Thus concluding: I believe it's definitely possible to enjoy Followers and not be annoyed by what annoyed me. There were some great elements and like I said above, the premise of the book as a whole was so interesting. I just wished the writing flowed a little better for me. And about 2000 words were removed.
Profile Image for Paige.
152 reviews283 followers
November 22, 2019
Followers is a timely debut novel about the power of social media, the internet, and technology. It demonstrates the effect it has on our relationships and the damage that can be caused because of its influence. Have our friendships and family dynamics changed because of the prominence of social media? How has the internet changed us? What is the purpose of social media, and who is accountable for what is promoted on our pages/feeds: society or individuals? In Followers, a dystopian atmosphere is painted to show different outcomes that could occur if balance is not reached.

Chapters alternate between Marlow and Orla:

Is privacy only an illusion? In Marlow’s world, in 2051, her life almost seems to be choreographed in order to keep her followers online. But, can likes replace loneliness? Marlow’s world consists of pleasing a tyrannical pharmaceutical company, Hysteryl, who helped create her brand. Marlow starts to question the difference between friends and online followers. How can her life feel so empty when she has millions who watch her every move? When asked to take the next big step in her life in order to pacify the public, Marlow realizes that she amounts to more than publicists, branding, and marketing. How will she escape when the program can track her, bots can automatically identify anyone in passing, and everyone recognizes her from the media?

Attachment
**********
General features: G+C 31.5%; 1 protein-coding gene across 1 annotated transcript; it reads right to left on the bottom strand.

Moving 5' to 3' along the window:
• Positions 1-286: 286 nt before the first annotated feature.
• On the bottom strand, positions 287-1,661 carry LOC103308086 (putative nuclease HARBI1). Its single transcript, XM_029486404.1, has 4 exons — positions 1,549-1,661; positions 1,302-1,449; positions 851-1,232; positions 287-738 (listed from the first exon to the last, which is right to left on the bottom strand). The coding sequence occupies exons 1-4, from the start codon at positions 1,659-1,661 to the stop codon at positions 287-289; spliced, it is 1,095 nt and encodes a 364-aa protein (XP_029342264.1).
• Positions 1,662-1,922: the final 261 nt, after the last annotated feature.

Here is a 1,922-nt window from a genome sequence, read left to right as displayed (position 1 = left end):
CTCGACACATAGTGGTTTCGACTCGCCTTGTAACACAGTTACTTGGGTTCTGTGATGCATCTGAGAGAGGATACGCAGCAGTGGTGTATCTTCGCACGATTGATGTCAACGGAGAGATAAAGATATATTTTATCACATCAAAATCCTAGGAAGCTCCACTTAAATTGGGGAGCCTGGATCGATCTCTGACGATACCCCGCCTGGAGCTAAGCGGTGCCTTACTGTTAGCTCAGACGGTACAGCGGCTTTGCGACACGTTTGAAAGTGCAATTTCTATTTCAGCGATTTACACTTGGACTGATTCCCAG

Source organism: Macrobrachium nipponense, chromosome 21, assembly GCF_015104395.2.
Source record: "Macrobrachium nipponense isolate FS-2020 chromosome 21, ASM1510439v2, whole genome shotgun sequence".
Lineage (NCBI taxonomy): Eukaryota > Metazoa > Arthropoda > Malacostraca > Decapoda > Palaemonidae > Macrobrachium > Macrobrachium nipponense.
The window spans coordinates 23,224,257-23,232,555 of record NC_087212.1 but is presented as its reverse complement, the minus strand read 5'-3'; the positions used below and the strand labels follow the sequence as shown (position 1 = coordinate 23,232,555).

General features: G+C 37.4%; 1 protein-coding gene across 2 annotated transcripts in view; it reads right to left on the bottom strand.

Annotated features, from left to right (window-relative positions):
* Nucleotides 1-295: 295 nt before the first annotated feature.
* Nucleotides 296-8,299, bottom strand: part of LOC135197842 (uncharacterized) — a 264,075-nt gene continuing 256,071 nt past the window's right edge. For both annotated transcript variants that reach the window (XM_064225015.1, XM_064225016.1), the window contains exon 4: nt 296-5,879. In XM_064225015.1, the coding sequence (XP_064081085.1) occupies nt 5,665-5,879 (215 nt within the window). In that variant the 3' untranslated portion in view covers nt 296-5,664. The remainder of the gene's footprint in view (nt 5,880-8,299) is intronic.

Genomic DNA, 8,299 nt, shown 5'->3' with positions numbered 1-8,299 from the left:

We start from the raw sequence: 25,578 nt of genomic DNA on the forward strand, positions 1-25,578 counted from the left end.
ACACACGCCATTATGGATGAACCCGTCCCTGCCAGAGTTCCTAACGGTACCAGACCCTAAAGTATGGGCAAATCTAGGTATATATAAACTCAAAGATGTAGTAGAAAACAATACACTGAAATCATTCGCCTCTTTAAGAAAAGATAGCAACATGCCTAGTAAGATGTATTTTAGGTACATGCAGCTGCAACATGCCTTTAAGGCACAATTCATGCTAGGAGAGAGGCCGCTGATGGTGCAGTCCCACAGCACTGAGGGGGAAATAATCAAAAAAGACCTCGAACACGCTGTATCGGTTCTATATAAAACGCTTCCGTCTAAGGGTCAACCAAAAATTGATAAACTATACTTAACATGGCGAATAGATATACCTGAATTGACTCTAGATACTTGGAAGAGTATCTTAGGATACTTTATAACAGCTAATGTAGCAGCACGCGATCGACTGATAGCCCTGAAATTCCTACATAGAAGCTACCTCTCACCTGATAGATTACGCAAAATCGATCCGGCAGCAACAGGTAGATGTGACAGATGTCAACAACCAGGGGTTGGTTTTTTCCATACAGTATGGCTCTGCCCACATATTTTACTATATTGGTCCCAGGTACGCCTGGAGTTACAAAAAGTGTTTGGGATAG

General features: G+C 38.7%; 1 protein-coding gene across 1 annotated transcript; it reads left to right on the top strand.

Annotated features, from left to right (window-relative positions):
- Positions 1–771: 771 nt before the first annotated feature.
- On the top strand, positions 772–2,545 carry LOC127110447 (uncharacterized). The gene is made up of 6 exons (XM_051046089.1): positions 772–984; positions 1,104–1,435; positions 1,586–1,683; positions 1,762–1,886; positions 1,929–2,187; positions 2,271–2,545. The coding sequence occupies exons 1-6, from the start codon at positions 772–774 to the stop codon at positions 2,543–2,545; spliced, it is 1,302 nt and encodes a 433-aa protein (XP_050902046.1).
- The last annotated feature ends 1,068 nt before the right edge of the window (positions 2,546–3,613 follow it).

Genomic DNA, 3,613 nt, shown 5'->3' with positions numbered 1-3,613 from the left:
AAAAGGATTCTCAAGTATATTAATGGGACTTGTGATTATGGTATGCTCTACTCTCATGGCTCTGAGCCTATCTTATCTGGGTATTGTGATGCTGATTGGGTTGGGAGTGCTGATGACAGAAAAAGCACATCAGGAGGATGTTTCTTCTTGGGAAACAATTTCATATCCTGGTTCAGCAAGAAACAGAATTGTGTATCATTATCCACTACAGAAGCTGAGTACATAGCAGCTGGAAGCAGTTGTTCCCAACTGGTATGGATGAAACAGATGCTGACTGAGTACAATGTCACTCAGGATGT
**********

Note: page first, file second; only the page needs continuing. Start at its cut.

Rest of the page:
Orla, a struggling writer in 2015, lives in an age promoting endless distractions. Until she creates a name for herself, she feels that she must rely on trends and the rich and famous to maintain a prolific workflow in New York as a budding blogger. Meanwhile, her new roommate looks for fame and wants to market herself on social media as a career. Constantly buried in their devices, how different are they really? What is the value of their work, and how does it influence their relationship and those around them?

Rating explained: I really enjoyed this novel and recommend it to readers who enjoy dystopian fiction. This was 4 stars for me instead of 5 because there were several subplots that caused the intensity of story line to subside. In the end, there was a big moment where I had to suspend belief regarding a city in the future called Atlantis, especially concerning the economics involved.

Thank you to Netgalley and the publisher for an advanced copy. Opinions are my own.

More on this:
Watch Megan Angelo talk about 'influencers' that provides insight and background for her book.

Entertainment Exclusive's article on Followers.
Profile Image for Norma.
551 reviews11.8k followers
January 18, 2020
Absorbing, futuristic, & relevant!

FOLLOWERS by MEGAN ANGELO is a fabulous, timely, smart, and electrifying tale that was quite the entertaining and captivating read. Once I started reading it I was absolutely hooked and so intrigued in the futuristic aspect of this storyline and the dystopian atmosphere that I was flipping those pages as fast as I possibly could.